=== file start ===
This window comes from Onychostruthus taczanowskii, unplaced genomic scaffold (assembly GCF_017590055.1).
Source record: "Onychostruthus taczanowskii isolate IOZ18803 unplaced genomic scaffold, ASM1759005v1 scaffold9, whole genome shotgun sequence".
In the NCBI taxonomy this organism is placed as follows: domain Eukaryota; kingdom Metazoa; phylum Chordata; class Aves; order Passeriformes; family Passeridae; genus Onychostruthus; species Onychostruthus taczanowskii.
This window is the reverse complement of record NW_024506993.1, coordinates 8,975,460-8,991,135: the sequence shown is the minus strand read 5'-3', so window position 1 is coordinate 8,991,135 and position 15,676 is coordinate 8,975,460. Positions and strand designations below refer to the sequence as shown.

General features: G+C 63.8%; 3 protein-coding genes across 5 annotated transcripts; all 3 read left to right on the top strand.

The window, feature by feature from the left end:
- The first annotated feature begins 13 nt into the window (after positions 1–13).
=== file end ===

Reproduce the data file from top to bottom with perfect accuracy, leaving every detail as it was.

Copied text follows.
This window comes from Onychostruthus taczanowskii, unplaced genomic scaffold (assembly GCF_017590055.1).
Source record: "Onychostruthus taczanowskii isolate IOZ18803 unplaced genomic scaffold, ASM1759005v1 scaffold9, whole genome shotgun sequence".
In the NCBI taxonomy this organism is placed as follows: domain Eukaryota; kingdom Metazoa; phylum Chordata; class Aves; order Passeriformes; family Passeridae; genus Onychostruthus; species Onychostruthus taczanowskii.
This window is the reverse complement of record NW_024506993.1, coordinates 8,975,460-8,991,135: the sequence shown is the minus strand read 5'-3', so window position 1 is coordinate 8,991,135 and position 15,676 is coordinate 8,975,460. Positions and strand designations below refer to the sequence as shown.

General features: G+C 63.8%; 3 protein-coding genes across 5 annotated transcripts; all 3 read left to right on the top strand.

The window, feature by feature from the left end:
- The first annotated feature begins 13 nt into the window (after positions 1–13).